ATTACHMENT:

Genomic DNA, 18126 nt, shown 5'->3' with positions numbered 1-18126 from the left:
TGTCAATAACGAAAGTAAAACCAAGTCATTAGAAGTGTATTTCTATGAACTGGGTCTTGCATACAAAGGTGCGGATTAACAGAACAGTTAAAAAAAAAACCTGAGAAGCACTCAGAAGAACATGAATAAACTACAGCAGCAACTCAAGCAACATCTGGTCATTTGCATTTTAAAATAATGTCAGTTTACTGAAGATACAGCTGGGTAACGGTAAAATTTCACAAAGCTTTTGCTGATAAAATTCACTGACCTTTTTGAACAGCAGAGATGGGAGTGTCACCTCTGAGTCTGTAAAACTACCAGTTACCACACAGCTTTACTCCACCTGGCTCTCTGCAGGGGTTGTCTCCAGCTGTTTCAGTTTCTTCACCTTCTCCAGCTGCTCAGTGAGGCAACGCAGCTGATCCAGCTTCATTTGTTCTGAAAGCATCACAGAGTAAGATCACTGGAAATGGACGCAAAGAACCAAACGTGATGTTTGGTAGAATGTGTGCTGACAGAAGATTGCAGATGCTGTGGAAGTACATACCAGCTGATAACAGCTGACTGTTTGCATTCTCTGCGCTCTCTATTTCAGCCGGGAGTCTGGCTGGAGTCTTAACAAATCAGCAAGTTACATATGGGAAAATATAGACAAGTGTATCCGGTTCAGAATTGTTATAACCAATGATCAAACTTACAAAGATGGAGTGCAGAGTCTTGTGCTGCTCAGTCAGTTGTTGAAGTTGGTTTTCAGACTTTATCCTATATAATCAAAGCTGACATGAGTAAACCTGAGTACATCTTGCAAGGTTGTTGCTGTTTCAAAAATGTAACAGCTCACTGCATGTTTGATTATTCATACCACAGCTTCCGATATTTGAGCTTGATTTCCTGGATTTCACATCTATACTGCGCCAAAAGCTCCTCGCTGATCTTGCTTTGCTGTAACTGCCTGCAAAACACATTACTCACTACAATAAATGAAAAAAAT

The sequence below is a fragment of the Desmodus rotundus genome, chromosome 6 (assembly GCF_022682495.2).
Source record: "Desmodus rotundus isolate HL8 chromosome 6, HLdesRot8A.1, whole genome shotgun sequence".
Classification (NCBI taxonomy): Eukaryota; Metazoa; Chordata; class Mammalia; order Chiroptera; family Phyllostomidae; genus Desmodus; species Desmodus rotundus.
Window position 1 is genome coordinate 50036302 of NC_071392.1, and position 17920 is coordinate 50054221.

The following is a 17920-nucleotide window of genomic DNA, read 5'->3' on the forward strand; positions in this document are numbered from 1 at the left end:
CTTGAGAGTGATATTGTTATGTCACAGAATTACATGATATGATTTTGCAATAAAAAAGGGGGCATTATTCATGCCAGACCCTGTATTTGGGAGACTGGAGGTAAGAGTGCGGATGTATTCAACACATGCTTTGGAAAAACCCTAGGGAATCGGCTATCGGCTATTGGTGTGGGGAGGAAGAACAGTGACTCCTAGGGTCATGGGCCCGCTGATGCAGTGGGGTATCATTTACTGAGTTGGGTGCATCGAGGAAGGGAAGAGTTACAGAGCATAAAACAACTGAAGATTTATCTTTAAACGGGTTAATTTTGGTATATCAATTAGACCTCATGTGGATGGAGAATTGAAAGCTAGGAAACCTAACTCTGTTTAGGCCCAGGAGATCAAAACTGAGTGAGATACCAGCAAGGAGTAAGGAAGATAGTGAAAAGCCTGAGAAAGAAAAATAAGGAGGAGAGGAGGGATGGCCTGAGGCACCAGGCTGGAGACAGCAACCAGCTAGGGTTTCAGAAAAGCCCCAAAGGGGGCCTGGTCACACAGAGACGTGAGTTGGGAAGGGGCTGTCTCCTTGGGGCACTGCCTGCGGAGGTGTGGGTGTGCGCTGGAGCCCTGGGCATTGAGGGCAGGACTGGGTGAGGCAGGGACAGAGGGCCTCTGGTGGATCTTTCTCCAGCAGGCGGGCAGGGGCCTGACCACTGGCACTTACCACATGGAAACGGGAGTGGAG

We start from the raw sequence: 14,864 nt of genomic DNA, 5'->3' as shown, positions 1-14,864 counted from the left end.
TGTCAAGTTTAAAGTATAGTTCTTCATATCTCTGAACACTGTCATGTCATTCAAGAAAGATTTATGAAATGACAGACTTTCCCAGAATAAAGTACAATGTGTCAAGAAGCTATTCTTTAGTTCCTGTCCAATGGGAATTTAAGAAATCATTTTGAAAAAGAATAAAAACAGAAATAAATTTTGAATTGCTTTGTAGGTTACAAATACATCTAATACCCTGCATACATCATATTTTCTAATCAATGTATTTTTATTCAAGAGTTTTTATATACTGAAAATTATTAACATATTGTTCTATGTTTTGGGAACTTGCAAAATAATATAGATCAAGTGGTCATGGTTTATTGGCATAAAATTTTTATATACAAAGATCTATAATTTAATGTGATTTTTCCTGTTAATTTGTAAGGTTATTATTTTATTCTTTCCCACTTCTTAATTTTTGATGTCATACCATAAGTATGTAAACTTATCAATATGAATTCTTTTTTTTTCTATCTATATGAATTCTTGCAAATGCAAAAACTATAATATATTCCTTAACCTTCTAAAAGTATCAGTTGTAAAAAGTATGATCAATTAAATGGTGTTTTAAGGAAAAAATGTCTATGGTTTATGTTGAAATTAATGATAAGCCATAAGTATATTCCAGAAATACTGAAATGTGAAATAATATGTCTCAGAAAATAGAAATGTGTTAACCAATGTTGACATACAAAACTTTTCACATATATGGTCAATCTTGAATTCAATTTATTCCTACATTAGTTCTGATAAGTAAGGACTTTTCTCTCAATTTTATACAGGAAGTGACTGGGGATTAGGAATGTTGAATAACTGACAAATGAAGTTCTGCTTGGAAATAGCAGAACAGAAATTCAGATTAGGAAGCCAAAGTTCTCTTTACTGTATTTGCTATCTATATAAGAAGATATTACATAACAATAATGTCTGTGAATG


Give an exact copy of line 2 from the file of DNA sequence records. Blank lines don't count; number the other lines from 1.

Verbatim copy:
TGTCAATAACGAAAGTAAAACCAAGTCATTAGAAGTGTATTTCTATGAACTGGGTCTTGCATACAAAGGTGCGGATTAACAGAACAGTTAAAAAAAAAACCTGAGAAGCACTCAGAAGAACATGAATAAACTACAGCAGCAACTCAAGCAACATCTGGTCATTTGCATTTTAAAATAATGTCAGTTTACTGAAGATACAGCTGGGTAACGGTAAAATTTCACAAAGCTTTTGCTGATAAAATTCACTGACCTTTTTGAACAGCAGAGATGGGAGTGTCACCTCTGAGTCTGTAAAACTACCAGTTACCACACAGCTTTACTCCACCTGGCTCTCTGCAGGGGTTGTCTCCAGCTGTTTCAGTTTCTTCACCTTCTCCAGCTGCTCAGTGAGGCAACGCAGCTGATCCAGCTTCATTTGTTCTGAAAGCATCACAGAGTAAGATCACTGGAAATGGACGCAAAGAACCAAACGTGATGTTTGGTAGAATGTGTGCTGACAGAAGATTGCAGATGCTGTGGAAGTACATACCAGCTGATAACAGCTGACTGTTTGCATTCTCTGCGCTCTCTATTTCAGCCGGGAGTCTGGCTGGAGTCTTAACAAATCAGCAAGTTACATATGGGAAAATATAGACAAGTGTATCCGGTTCAGAATTGTTATAACCAATGATCAAACTTACAAAGATGGAGTGCAGAGTCTTGTGCTGCTCAGTCAGTTGTTGAAGTTGGTTTTCAGACTTTATCCTATATAATCAAAGCTGACATGAGTAAACCTGAGTACATCTTGCAAGGTTGTTGCTGTTTCAAAAATGTAACAGCTCACTGCATGTTTGATTATTCATACCACAGCTTCCGATATTTGAGCTTGATTTCCTGGATTTCACATCTATACTGCGCCAAAAGCTCCTCGCTGATCTTGCTTTGCTGTAACTGCCTGCAAAACACATTACTCACTACAATAAATGAAAAAAAT